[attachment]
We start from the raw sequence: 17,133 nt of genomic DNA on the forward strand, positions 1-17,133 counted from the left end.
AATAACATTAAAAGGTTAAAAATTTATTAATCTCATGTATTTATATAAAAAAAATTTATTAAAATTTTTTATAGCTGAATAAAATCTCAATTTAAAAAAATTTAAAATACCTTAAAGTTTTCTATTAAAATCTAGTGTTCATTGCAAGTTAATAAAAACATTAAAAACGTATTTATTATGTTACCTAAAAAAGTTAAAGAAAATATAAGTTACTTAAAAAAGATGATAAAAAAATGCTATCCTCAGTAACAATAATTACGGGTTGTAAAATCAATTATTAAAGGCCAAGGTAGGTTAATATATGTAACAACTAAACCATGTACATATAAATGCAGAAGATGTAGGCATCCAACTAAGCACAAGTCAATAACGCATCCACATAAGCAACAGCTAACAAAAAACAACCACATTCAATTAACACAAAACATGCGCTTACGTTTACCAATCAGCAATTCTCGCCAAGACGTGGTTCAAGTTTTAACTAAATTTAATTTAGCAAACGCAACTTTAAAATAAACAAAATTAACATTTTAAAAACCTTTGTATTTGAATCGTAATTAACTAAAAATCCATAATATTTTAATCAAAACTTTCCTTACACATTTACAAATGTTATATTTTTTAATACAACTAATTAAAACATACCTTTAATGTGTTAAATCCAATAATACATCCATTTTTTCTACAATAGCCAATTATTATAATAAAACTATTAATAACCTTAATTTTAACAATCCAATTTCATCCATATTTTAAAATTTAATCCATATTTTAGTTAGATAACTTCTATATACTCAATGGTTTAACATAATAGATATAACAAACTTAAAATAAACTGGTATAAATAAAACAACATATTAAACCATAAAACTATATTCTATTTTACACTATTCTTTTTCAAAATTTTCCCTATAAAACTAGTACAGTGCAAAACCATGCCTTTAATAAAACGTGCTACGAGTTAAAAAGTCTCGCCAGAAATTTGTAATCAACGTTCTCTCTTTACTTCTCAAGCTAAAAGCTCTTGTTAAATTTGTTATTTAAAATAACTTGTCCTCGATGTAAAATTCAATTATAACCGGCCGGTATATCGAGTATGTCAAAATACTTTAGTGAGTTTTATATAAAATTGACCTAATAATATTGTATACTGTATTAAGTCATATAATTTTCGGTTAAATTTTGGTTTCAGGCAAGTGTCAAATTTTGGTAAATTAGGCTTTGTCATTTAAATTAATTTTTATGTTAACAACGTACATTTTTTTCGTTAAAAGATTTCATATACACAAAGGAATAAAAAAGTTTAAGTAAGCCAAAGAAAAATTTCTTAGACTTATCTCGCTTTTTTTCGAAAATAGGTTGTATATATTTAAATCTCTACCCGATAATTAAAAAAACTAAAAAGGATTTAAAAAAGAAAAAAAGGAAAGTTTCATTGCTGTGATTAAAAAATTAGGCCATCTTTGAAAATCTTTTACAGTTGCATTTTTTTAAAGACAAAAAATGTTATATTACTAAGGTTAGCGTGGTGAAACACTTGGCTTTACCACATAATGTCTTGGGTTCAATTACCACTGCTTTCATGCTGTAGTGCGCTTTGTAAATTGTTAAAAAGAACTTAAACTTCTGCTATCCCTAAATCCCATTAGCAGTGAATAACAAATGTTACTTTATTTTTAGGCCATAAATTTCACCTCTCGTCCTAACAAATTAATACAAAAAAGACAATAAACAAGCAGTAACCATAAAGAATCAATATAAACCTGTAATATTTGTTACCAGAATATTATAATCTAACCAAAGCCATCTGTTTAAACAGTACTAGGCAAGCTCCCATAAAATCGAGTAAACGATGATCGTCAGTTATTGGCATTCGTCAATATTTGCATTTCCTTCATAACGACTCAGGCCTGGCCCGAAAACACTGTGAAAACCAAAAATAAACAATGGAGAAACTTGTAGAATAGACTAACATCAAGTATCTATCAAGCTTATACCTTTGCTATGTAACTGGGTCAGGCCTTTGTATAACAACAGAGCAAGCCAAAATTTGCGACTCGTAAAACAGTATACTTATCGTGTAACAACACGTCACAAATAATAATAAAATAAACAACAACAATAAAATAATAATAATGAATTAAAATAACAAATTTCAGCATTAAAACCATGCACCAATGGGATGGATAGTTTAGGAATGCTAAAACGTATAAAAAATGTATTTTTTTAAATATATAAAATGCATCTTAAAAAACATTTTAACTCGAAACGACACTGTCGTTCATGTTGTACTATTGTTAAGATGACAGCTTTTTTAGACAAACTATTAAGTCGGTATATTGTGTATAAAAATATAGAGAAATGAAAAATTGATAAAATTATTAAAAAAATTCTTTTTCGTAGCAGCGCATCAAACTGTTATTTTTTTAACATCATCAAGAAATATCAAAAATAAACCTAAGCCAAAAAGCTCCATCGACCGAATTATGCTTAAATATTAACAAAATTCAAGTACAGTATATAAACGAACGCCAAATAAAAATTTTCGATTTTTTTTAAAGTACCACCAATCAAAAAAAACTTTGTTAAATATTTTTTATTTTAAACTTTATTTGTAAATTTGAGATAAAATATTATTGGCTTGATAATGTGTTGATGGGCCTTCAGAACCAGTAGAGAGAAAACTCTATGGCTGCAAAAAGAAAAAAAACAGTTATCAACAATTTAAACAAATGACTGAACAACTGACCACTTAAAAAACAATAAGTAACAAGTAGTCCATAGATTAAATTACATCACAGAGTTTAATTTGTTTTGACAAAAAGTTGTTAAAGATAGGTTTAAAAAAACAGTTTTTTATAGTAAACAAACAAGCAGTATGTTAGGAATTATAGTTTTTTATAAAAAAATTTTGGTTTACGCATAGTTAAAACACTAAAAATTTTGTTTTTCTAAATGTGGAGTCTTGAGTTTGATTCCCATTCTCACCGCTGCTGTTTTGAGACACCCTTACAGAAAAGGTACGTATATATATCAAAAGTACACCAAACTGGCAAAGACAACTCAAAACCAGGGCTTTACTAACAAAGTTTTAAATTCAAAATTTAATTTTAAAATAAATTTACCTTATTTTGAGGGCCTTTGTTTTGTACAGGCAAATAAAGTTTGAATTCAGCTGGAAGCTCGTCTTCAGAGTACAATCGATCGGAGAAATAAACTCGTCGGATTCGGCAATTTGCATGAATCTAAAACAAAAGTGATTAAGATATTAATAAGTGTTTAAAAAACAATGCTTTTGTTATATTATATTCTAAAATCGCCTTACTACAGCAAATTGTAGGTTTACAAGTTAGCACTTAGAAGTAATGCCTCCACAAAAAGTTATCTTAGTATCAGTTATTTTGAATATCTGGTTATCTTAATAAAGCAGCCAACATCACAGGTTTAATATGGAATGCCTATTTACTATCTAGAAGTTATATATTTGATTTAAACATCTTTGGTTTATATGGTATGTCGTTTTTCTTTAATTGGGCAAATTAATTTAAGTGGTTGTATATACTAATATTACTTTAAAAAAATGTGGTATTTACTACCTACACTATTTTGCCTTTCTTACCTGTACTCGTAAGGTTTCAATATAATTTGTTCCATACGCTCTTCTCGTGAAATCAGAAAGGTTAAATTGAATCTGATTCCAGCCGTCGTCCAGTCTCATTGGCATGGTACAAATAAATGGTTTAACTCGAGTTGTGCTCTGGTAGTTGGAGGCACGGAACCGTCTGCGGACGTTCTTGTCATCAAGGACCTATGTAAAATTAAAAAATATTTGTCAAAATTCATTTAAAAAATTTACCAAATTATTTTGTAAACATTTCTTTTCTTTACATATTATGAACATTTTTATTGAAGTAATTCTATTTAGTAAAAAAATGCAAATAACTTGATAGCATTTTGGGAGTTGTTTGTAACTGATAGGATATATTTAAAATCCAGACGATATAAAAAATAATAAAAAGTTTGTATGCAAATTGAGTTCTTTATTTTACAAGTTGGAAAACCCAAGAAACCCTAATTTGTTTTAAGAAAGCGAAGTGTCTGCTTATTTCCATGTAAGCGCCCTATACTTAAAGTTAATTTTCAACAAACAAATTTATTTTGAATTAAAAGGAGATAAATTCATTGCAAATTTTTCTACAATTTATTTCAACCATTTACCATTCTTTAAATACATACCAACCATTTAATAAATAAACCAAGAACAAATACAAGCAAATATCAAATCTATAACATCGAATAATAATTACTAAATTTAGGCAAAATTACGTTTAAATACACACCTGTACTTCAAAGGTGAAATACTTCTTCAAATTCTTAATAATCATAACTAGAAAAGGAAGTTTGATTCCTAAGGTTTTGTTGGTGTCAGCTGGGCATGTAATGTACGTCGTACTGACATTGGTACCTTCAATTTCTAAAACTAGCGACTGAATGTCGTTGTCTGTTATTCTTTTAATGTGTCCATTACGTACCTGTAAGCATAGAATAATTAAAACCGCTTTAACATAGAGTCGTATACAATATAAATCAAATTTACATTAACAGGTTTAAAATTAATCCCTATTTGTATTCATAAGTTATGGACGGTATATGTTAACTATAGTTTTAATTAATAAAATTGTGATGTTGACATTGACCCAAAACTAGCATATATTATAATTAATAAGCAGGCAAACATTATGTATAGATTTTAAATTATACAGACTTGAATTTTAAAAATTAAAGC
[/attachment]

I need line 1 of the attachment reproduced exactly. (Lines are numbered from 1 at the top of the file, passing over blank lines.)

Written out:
We start from the raw sequence: 17,133 nt of genomic DNA on the forward strand, positions 1-17,133 counted from the left end.